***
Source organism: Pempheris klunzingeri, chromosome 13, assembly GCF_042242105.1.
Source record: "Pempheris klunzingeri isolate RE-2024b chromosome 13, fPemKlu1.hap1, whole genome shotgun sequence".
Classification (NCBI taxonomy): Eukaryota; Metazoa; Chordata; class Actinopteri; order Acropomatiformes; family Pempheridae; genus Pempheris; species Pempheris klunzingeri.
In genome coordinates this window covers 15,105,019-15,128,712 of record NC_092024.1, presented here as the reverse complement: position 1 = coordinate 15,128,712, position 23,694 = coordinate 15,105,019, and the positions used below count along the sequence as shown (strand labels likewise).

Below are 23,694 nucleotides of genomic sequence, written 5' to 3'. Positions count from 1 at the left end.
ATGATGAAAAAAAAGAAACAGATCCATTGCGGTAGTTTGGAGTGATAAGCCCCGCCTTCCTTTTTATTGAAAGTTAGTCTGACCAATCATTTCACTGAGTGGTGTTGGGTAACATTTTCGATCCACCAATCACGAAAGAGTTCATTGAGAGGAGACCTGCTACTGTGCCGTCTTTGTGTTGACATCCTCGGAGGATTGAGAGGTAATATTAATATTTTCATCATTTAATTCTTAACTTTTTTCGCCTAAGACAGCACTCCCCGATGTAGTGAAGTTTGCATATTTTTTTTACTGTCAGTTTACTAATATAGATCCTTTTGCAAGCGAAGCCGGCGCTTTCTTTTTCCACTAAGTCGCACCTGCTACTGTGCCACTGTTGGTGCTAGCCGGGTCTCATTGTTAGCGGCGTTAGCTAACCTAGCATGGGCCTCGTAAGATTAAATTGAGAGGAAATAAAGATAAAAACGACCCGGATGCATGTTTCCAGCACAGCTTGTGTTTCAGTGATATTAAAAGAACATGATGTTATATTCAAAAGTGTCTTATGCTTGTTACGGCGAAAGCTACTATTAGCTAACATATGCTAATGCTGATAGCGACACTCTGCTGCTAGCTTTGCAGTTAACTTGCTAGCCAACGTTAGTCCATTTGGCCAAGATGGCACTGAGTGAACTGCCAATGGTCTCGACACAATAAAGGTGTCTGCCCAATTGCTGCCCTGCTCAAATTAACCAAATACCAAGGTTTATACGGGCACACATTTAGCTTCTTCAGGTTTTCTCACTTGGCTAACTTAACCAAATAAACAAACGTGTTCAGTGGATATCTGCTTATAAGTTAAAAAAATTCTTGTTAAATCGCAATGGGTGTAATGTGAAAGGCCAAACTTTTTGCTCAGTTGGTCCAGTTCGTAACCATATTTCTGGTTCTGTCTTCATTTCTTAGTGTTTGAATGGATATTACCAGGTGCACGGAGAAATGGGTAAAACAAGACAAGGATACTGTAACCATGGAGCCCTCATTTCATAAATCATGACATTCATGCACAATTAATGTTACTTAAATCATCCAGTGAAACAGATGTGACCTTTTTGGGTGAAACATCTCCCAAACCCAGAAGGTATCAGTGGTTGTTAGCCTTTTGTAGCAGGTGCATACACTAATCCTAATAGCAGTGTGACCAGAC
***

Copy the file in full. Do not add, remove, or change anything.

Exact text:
Source organism: Pempheris klunzingeri, chromosome 13, assembly GCF_042242105.1.
Source record: "Pempheris klunzingeri isolate RE-2024b chromosome 13, fPemKlu1.hap1, whole genome shotgun sequence".
Classification (NCBI taxonomy): Eukaryota; Metazoa; Chordata; class Actinopteri; order Acropomatiformes; family Pempheridae; genus Pempheris; species Pempheris klunzingeri.
In genome coordinates this window covers 15,105,019-15,128,712 of record NC_092024.1, presented here as the reverse complement: position 1 = coordinate 15,128,712, position 23,694 = coordinate 15,105,019, and the positions used below count along the sequence as shown (strand labels likewise).

Below are 23,694 nucleotides of genomic sequence, written 5' to 3'. Positions count from 1 at the left end.
ATGATGAAAAAAAAGAAACAGATCCATTGCGGTAGTTTGGAGTGATAAGCCCCGCCTTCCTTTTTATTGAAAGTTAGTCTGACCAATCATTTCACTGAGTGGTGTTGGGTAACATTTTCGATCCACCAATCACGAAAGAGTTCATTGAGAGGAGACCTGCTACTGTGCCGTCTTTGTGTTGACATCCTCGGAGGATTGAGAGGTAATATTAATATTTTCATCATTTAATTCTTAACTTTTTTCGCCTAAGACAGCACTCCCCGATGTAGTGAAGTTTGCATATTTTTTTTACTGTCAGTTTACTAATATAGATCCTTTTGCAAGCGAAGCCGGCGCTTTCTTTTTCCACTAAGTCGCACCTGCTACTGTGCCACTGTTGGTGCTAGCCGGGTCTCATTGTTAGCGGCGTTAGCTAACCTAGCATGGGCCTCGTAAGATTAAATTGAGAGGAAATAAAGATAAAAACGACCCGGATGCATGTTTCCAGCACAGCTTGTGTTTCAGTGATATTAAAAGAACATGATGTTATATTCAAAAGTGTCTTATGCTTGTTACGGCGAAAGCTACTATTAGCTAACATATGCTAATGCTGATAGCGACACTCTGCTGCTAGCTTTGCAGTTAACTTGCTAGCCAACGTTAGTCCATTTGGCCAAGATGGCACTGAGTGAACTGCCAATGGTCTCGACACAATAAAGGTGTCTGCCCAATTGCTGCCCTGCTCAAATTAACCAAATACCAAGGTTTATACGGGCACACATTTAGCTTCTTCAGGTTTTCTCACTTGGCTAACTTAACCAAATAAACAAACGTGTTCAGTGGATATCTGCTTATAAGTTAAAAAAATTCTTGTTAAATCGCAATGGGTGTAATGTGAAAGGCCAAACTTTTTGCTCAGTTGGTCCAGTTCGTAACCATATTTCTGGTTCTGTCTTCATTTCTTAGTGTTTGAATGGATATTACCAGGTGCACGGAGAAATGGGTAAAACAAGACAAGGATACTGTAACCATGGAGCCCTCATTTCATAAATCATGACATTCATGCACAATTAATGTTACTTAAATCATCCAGTGAAACAGATGTGACCTTTTTGGGTGAAACATCTCCCAAACCCAGAAGGTATCAGTGGTTGTTAGCCTTTTGTAGCAGGTGCATACACTAATCCTAATAGCAGTGTGACCAGAC